This could improve accessibility for practically everyone, regardless of reason for marginalization: disability, polling location distance, time constraints, travelers/expats/military, students, discrimination/intimidation/safety concerns, etc.
How well does this concept adapt to the changing needs of different voter communities?
***GUIDELINES FOR ENSURING WEBSITE/MOBILE ACCESSIBILITY FOR VARIOUS NEEDS (visual, hearing, physical, cognitive, language, etc.) ARE RELATIVELY WELL ESTABLISHED: e.g. clear, hiearchical organization & metadata structure; alt text/labels for images, forms, & other visual elements; large, high-contrast fonts; captions for videos; large targets for action items, etc. These will be very useful while designing voting online/mobile apps for maximum accessibility. ***SUPPORT SYSTEMS LIKE MULTIMEDIA, REAL-TIME CHAT AVAILABILITY, AND PHONE SUPPORT COULD PROVIDE FURTHER ASSISTANCE IF NEEDED/REQUESTED. Without the restraints of physical locations, there’s even the possibility of matching people with disabilities who need help with support workers that have the same disability and are trained on/experienced with the voting process. **IN CASES WHERE PEOPLE UNFORTUNATELY DO NOT HAVE ACCESS TO ONLINE/MOBILE DEVICES APPROPRIATE FOR THEIR NEEDS, it would make sense to have these devices available for use at physical polling places, libraries, etc. One could even imagine someone being sent such a device before elections, such as how the US Library of Congress currently sends free loans of physical braille & audio materials, digital players, and recently downloads to eligible individuals. Or even distributed through mobile polling stations ( ), or installed/adapted into public transport ( ; think about the multi-functional entertainment systems that are becoming more common in planes, buses, subways, & even taxis)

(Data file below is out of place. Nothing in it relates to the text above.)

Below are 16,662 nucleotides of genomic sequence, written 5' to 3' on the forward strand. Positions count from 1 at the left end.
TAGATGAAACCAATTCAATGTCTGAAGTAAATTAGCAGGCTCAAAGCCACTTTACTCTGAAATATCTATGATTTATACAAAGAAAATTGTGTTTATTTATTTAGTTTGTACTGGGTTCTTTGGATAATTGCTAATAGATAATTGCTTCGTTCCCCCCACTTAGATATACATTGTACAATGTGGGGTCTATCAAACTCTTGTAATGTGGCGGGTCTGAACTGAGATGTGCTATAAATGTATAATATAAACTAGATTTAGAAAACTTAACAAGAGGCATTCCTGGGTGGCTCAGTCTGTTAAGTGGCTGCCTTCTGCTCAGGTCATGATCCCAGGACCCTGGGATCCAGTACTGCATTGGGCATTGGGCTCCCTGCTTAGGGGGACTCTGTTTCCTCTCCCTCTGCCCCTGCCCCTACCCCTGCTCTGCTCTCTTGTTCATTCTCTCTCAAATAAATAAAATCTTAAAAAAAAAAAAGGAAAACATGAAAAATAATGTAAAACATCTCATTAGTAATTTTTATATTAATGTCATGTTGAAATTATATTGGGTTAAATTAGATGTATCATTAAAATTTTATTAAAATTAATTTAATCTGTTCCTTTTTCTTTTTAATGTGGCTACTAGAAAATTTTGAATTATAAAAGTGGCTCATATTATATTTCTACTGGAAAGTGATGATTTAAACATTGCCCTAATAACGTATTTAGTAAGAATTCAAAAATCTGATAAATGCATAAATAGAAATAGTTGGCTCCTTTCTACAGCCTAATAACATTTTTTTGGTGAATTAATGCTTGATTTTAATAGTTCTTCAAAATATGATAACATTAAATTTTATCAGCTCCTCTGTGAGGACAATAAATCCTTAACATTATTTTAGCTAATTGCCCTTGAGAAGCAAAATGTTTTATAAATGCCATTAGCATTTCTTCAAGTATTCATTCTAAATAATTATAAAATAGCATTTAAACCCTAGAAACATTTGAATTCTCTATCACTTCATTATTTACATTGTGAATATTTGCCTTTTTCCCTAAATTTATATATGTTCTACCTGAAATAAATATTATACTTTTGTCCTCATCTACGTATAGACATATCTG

What kinds of resources – whether time, money, people, partnerships, technology or otherwise – will be needed to get this concept off the ground?